If you are interested in blogging or want to promote your book, please contact E. B. Davis at writerswhokill@gmail.com.

Starting on 11/27, WWK Bloggers will present new holiday short stories for your reading pleasure until the New Year. Look for a new short story each week. We will resume blogging on January 1, 2021.

11/27--Margaret S. Hamilton, "They Shoot Pumpkins, Don't They?"

12/03--Annette Dashofy, "A Christmas Delivery"

More to come!


KM Rockwood's "Stay Safe--Very Safe" appears in this year's 2020 BOULD anthology. Congratulations, KM!

Margaret S. Hamilton's "Dealing at the Dump" will appear in Cozy Villages of Death Fall 2020.

Margaret S. Hamilton's "Black Market Baby" and Debra H. Goldstein's "Forensic Magic" will appear in Masthead: Best New England Crime Stories Fall 2020.

Two new books for WWK members: Jennifer J. Chow's Mimi Lee Reads Between the Lines (look for the interview on WWK on 11/11) and Judy Penz Sheluk's Where There's A Will. Both books will be released on November 10.

For The Love Of Lobster Tales by Shari Randall is now available to download free for a limited time. Go to Black Cat Mysteries at: https://bcmystery.com/ to get your free copy! Thanks for the freebie, Shari.

Annette Dashofy signed with agent Dawn Dowdle of the Blue Ridge Literary Agency. Congratulations, Annette!

Keenan Powell recently signed with agent Amy Collins of Talcott Notch. Congratulations, Keenan!

KM Rockwood's "Secrets To The Grave" has been published in the new SinC Chesapeake Chapter's new anthology Invitation To Murder, released by Wildside Press on 10/6.

Susan Van Kirk's Three May Keep A Secret has been republished by Harlequinn's Worldwide Mystery. The WWK interview about the book can be accessed here. We're so glad another publisher picked up this series.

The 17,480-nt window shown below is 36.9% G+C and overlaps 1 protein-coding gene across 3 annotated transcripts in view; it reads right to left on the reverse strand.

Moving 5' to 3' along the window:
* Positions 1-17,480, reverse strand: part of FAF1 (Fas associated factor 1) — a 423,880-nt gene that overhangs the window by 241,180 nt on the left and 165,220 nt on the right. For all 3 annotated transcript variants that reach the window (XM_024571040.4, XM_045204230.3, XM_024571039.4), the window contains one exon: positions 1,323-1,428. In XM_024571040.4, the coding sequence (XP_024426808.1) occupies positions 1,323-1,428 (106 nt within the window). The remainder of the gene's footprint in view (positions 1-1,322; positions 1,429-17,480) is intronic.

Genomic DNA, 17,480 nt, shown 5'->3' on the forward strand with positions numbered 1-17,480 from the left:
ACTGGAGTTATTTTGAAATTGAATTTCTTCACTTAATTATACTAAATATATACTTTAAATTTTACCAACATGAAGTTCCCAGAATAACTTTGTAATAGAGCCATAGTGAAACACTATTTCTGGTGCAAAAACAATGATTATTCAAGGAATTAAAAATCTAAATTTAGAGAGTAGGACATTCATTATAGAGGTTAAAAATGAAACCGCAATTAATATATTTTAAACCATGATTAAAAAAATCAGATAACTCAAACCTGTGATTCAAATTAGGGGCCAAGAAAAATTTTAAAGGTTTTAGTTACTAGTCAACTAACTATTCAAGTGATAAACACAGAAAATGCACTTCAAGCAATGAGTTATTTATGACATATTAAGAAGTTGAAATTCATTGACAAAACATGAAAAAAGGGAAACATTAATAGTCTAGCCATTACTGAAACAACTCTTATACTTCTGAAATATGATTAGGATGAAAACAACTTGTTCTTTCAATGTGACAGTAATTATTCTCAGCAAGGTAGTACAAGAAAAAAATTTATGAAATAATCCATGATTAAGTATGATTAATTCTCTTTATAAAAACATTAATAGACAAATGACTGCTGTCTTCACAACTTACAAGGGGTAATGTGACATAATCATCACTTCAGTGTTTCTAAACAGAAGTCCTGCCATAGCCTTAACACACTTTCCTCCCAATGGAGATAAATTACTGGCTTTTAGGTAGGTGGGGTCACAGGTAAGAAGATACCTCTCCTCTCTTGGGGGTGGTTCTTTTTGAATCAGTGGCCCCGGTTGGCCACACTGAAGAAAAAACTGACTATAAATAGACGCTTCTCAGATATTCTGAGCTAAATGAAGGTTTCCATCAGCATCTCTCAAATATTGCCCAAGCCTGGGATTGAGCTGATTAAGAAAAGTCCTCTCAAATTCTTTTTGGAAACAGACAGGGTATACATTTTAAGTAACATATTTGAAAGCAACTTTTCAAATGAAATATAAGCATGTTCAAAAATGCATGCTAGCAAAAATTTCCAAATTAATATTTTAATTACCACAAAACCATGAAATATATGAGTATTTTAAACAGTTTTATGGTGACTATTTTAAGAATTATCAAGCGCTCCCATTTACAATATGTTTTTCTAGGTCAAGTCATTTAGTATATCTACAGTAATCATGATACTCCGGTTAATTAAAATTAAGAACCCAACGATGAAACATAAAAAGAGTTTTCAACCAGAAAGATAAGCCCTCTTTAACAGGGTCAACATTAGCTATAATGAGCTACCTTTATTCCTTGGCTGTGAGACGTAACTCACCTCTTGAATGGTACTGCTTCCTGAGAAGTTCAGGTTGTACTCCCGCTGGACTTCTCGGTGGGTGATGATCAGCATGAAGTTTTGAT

KM Rockwood's "Burning Desire," and Paula Gail Benson's "Living One's Own Truth," have been published in the anthology Heartbreaks & Half-truths. Congratulations to all of the WWK writers.


Saturday, November 21, 2020

A Writer Looks At 2020 by Kait Carson


It was the best of times, it was the worst of times[1]? Nope. Nationally there was no best of times. It was a dickens of a year? Nope. That merely echoes the quote above. Same caveat. It was an annus horribilis? Ah, that’s better. Thank you Queen Elizabeth II. By the time this blog appears we will have been through the 2020 election cycle and may know who was elected president. We may also know if COVID-19 thrives in cold weather and, if we are lucky, how close we are to a vaccine.

New Year’s articles are traditionally filled with hope and looking forward to good news. This year began with the threat that thieves were just waiting to backdate our legal documents and thwart our intentions if we didn’t use all four numerals of the year. We should have been warned. 2020 was not going to be a normal year.

As the New Year kicked off, we were aware of an outbreak of a coronavirus in China. In January, China seemed far away. By March, well, we all know where that went. Writers had an especially difficult problem with isolation and self-quarantining. Most writers are introverts. We like our own company. We also seem to prefer to have isolation optional. Once it became the law of the land, Facebook posts and message boards made it clear that writers were unable to write.